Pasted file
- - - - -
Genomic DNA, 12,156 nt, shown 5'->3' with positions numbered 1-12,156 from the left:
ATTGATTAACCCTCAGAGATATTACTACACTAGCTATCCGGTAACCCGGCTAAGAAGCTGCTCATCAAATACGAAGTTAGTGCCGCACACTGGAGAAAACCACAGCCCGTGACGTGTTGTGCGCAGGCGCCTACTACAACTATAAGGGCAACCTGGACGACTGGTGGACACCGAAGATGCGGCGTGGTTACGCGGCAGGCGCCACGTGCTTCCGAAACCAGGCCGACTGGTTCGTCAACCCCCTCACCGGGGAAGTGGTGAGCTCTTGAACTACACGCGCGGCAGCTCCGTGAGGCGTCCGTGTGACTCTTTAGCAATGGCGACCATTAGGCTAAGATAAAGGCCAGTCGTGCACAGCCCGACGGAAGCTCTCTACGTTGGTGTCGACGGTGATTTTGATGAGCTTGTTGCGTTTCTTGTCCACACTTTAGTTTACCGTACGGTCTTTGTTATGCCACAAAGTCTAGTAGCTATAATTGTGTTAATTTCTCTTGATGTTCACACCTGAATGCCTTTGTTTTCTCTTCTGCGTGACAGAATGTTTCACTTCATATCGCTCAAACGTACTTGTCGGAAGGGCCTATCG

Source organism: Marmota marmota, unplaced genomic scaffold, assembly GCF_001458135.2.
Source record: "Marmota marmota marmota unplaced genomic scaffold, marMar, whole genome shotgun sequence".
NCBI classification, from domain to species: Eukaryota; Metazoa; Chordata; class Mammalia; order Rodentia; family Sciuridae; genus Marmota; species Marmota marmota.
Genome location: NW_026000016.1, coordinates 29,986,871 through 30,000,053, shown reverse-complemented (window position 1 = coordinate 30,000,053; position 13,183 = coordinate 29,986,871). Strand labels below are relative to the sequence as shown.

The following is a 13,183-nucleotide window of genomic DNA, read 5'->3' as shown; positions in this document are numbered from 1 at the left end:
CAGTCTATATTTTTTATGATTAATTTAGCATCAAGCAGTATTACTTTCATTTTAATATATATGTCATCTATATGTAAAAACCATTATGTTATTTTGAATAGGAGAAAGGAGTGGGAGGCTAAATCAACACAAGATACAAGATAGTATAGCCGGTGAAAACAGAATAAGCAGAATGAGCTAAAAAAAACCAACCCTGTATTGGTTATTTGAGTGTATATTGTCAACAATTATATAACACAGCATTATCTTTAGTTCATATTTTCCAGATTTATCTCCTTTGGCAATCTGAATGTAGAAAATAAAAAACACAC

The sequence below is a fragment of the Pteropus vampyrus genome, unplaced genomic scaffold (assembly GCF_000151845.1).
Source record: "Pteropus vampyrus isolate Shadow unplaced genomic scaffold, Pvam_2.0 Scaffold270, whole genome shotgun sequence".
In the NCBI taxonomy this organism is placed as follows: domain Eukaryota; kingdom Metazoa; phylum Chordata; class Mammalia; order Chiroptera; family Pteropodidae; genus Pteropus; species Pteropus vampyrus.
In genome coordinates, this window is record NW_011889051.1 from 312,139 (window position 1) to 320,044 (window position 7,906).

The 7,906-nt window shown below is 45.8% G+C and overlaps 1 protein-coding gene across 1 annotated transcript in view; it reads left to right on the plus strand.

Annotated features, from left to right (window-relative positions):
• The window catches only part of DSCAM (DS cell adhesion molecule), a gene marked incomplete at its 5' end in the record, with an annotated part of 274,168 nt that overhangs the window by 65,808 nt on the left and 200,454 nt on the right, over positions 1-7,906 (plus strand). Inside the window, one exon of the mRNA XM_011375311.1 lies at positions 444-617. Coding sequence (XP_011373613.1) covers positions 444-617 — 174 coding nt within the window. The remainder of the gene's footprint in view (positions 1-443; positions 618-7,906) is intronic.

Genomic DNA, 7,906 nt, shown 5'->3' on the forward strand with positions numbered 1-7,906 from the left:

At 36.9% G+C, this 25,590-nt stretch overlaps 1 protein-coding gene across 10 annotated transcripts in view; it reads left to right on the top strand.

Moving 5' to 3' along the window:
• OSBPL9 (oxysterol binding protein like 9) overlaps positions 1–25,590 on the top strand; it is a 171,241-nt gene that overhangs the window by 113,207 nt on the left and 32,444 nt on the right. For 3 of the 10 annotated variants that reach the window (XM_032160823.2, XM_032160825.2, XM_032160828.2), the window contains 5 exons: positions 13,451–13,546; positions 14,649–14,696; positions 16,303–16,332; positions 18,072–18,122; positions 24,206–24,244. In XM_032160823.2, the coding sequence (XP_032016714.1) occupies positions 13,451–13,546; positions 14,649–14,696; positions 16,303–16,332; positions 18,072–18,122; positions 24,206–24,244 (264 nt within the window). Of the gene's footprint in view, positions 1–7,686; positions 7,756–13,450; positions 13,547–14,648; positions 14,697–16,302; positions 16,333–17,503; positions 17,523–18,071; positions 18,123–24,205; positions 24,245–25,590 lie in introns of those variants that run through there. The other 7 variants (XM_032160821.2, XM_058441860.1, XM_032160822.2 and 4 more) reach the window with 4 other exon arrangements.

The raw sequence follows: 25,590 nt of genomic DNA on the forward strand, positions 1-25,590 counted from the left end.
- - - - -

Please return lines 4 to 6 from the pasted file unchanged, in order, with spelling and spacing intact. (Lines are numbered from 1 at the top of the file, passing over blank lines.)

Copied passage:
Source record: "Marmota marmota marmota unplaced genomic scaffold, marMar, whole genome shotgun sequence".
NCBI classification, from domain to species: Eukaryota; Metazoa; Chordata; class Mammalia; order Rodentia; family Sciuridae; genus Marmota; species Marmota marmota.
Genome location: NW_026000016.1, coordinates 29,986,871 through 30,000,053, shown reverse-complemented (window position 1 = coordinate 30,000,053; position 13,183 = coordinate 29,986,871). Strand labels below are relative to the sequence as shown.